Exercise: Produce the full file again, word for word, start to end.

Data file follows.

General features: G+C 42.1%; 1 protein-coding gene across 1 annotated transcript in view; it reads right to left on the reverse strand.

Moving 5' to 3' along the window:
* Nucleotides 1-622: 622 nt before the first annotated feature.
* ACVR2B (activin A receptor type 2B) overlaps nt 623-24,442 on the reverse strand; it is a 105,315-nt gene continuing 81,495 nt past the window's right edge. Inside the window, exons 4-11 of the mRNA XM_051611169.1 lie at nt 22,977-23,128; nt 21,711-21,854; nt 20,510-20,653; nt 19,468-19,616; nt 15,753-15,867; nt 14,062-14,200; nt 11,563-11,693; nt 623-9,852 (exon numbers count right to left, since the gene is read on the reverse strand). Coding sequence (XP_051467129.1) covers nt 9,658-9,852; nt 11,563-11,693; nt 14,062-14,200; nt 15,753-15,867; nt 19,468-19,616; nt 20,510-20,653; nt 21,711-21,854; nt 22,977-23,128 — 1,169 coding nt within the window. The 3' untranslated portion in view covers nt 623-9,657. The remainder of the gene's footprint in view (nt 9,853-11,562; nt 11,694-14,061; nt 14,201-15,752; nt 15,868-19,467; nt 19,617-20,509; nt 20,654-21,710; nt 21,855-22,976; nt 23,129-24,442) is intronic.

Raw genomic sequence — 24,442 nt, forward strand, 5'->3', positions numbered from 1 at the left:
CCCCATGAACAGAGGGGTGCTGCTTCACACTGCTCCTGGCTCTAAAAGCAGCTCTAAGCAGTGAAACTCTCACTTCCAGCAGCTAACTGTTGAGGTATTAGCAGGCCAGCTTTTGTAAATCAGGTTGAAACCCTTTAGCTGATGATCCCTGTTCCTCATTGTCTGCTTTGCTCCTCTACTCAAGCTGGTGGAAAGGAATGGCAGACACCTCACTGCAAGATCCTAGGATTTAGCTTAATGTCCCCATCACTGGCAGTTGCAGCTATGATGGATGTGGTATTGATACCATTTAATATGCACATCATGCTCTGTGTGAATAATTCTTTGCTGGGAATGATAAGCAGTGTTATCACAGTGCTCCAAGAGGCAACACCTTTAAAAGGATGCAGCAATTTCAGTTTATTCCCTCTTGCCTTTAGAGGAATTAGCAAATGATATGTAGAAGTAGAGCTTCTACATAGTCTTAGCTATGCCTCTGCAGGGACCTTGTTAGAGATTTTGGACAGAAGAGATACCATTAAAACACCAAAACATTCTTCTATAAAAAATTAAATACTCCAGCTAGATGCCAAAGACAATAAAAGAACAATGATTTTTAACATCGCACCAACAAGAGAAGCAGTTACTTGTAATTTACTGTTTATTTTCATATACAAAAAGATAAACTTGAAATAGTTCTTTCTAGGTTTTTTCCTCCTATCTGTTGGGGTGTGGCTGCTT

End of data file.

General features: G+C 42.1%; 1 protein-coding gene across 1 annotated transcript in view; it reads right to left on the reverse strand.

Moving 5' to 3' along the window:
* Nucleotides 1-622: 622 nt before the first annotated feature.
* ACVR2B (activin A receptor type 2B) overlaps nt 623-24,442 on the reverse strand; it is a 105,315-nt gene continuing 81,495 nt past the window's right edge. Inside the window, exons 4-11 of the mRNA XM_051611169.1 lie at nt 22,977-23,128; nt 21,711-21,854; nt 20,510-20,653; nt 19,468-19,616; nt 15,753-15,867; nt 14,062-14,200; nt 11,563-11,693; nt 623-9,852 (exon numbers count right to left, since the gene is read on the reverse strand). Coding sequence (XP_051467129.1) covers nt 9,658-9,852; nt 11,563-11,693; nt 14,062-14,200; nt 15,753-15,867; nt 19,468-19,616; nt 20,510-20,653; nt 21,711-21,854; nt 22,977-23,128 — 1,169 coding nt within the window. The 3' untranslated portion in view covers nt 623-9,657. The remainder of the gene's footprint in view (nt 9,853-11,562; nt 11,694-14,061; nt 14,201-15,752; nt 15,868-19,467; nt 19,617-20,509; nt 20,654-21,710; nt 21,855-22,976; nt 23,129-24,442) is intronic.

Raw genomic sequence — 24,442 nt, forward strand, 5'->3', positions numbered from 1 at the left:
CCCCATGAACAGAGGGGTGCTGCTTCACACTGCTCCTGGCTCTAAAAGCAGCTCTAAGCAGTGAAACTCTCACTTCCAGCAGCTAACTGTTGAGGTATTAGCAGGCCAGCTTTTGTAAATCAGGTTGAAACCCTTTAGCTGATGATCCCTGTTCCTCATTGTCTGCTTTGCTCCTCTACTCAAGCTGGTGGAAAGGAATGGCAGACACCTCACTGCAAGATCCTAGGATTTAGCTTAATGTCCCCATCACTGGCAGTTGCAGCTATGATGGATGTGGTATTGATACCATTTAATATGCACATCATGCTCTGTGTGAATAATTCTTTGCTGGGAATGATAAGCAGTGTTATCACAGTGCTCCAAGAGGCAACACCTTTAAAAGGATGCAGCAATTTCAGTTTATTCCCTCTTGCCTTTAGAGGAATTAGCAAATGATATGTAGAAGTAGAGCTTCTACATAGTCTTAGCTATGCCTCTGCAGGGACCTTGTTAGAGATTTTGGACAGAAGAGATACCATTAAAACACCAAAACATTCTTCTATAAAAAATTAAATACTCCAGCTAGATGCCAAAGACAATAAAAGAACAATGATTTTTAACATCGCACCAACAAGAGAAGCAGTTACTTGTAATTTACTGTTTATTTTCATATACAAAAAGATAAACTTGAAATAGTTCTTTCTAGGTTTTTTCCTCCTATCTGTTGGGGTGTGGCTGCTT